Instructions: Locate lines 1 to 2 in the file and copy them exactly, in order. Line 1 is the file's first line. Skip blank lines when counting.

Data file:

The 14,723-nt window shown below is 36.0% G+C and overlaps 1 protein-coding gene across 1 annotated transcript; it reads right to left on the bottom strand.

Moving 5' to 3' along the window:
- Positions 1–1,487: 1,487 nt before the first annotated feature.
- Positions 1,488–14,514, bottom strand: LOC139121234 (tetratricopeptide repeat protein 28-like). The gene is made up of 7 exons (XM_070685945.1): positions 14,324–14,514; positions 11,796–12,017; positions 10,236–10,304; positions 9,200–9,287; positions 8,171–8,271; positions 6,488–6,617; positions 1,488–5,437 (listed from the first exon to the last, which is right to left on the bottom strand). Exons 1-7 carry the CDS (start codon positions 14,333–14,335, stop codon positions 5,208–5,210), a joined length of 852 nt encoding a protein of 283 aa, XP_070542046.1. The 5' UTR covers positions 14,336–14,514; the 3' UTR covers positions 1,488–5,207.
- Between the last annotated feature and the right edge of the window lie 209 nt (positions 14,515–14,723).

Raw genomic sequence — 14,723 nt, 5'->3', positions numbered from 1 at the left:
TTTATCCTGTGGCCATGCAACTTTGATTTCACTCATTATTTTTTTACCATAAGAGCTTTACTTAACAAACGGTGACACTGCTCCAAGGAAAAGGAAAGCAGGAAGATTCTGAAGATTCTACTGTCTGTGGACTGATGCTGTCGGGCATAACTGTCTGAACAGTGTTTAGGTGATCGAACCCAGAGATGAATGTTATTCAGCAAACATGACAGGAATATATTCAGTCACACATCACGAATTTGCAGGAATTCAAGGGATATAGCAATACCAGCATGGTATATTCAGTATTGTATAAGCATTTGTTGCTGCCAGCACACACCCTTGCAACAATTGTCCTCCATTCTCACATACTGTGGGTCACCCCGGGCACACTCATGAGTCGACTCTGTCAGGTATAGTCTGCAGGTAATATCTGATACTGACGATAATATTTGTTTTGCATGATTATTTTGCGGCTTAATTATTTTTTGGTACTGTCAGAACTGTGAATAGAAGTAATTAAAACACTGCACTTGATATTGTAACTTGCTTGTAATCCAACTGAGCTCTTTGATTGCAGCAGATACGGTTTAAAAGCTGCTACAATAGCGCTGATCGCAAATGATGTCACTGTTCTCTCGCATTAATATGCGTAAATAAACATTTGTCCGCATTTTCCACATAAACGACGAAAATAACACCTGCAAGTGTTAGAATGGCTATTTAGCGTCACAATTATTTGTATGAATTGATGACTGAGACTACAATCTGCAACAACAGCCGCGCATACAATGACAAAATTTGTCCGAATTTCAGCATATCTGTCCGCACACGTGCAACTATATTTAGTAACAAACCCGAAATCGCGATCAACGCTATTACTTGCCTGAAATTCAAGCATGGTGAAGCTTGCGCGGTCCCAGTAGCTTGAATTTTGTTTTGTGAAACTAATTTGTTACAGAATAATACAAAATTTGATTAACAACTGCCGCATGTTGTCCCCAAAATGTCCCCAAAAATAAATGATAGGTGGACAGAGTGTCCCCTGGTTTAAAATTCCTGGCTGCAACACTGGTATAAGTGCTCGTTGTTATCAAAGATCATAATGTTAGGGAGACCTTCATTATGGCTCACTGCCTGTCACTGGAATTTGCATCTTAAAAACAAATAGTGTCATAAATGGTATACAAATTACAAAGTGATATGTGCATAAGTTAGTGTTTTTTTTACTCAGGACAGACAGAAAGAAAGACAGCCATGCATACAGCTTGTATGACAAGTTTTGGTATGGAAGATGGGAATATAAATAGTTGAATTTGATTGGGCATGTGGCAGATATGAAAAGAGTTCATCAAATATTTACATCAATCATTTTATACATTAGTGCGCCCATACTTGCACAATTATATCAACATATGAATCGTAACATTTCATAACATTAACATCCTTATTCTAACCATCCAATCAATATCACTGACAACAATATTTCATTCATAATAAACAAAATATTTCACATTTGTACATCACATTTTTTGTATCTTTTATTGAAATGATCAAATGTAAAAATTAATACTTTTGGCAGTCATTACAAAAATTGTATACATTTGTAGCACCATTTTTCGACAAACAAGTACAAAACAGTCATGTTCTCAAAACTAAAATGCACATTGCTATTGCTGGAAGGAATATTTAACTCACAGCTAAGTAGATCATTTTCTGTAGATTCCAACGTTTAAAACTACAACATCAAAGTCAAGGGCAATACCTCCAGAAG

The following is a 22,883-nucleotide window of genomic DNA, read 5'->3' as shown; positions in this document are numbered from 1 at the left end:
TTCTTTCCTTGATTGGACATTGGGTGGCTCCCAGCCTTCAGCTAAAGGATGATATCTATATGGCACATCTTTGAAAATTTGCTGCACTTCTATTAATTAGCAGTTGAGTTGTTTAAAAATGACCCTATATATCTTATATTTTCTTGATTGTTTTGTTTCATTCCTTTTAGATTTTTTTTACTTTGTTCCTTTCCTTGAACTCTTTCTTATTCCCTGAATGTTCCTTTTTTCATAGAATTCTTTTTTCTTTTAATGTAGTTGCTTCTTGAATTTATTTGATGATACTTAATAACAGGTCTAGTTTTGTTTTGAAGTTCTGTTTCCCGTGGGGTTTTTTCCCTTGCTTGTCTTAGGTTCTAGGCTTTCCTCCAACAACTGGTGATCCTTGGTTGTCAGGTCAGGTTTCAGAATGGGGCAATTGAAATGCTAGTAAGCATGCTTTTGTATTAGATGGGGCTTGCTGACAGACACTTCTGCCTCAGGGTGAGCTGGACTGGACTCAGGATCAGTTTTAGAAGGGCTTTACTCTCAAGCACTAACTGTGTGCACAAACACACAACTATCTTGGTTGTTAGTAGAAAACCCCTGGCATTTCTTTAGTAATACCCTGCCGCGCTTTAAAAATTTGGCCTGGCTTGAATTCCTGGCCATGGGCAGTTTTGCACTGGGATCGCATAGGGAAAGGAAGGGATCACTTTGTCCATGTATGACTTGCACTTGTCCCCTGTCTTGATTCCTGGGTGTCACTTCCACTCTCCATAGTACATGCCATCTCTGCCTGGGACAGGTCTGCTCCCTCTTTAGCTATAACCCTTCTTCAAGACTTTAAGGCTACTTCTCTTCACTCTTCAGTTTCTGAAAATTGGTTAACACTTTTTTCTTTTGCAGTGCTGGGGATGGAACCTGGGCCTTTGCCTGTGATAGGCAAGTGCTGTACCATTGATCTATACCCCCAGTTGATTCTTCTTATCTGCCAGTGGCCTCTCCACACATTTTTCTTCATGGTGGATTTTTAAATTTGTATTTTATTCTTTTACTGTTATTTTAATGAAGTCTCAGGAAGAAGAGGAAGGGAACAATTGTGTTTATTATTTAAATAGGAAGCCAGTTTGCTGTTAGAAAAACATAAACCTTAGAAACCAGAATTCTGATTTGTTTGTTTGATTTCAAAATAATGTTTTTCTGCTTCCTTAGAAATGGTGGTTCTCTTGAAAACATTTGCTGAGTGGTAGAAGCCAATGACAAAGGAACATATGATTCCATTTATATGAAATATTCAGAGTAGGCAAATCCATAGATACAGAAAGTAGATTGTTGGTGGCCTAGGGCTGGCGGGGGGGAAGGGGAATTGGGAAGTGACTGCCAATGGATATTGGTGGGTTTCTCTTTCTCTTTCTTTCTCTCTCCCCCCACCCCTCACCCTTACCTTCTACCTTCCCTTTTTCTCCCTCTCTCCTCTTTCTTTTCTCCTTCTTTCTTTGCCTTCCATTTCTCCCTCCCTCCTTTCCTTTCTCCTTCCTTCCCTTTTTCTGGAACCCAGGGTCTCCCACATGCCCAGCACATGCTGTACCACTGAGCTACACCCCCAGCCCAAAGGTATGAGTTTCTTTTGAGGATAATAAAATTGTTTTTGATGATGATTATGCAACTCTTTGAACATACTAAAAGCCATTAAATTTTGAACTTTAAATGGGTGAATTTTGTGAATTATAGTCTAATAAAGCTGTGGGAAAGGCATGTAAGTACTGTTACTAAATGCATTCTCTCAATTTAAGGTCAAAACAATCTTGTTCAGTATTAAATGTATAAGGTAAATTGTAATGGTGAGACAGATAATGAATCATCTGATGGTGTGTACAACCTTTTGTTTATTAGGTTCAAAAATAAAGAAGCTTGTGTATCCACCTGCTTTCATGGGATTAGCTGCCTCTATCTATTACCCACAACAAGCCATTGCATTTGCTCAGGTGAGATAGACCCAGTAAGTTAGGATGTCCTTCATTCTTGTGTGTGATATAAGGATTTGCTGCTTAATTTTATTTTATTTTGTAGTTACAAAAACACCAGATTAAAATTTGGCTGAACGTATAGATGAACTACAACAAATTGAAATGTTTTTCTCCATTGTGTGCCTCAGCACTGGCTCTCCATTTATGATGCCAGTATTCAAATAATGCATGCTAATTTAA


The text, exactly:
The 14,723-nt window shown below is 36.0% G+C and overlaps 1 protein-coding gene across 1 annotated transcript; it reads right to left on the bottom strand.

Moving 5' to 3' along the window: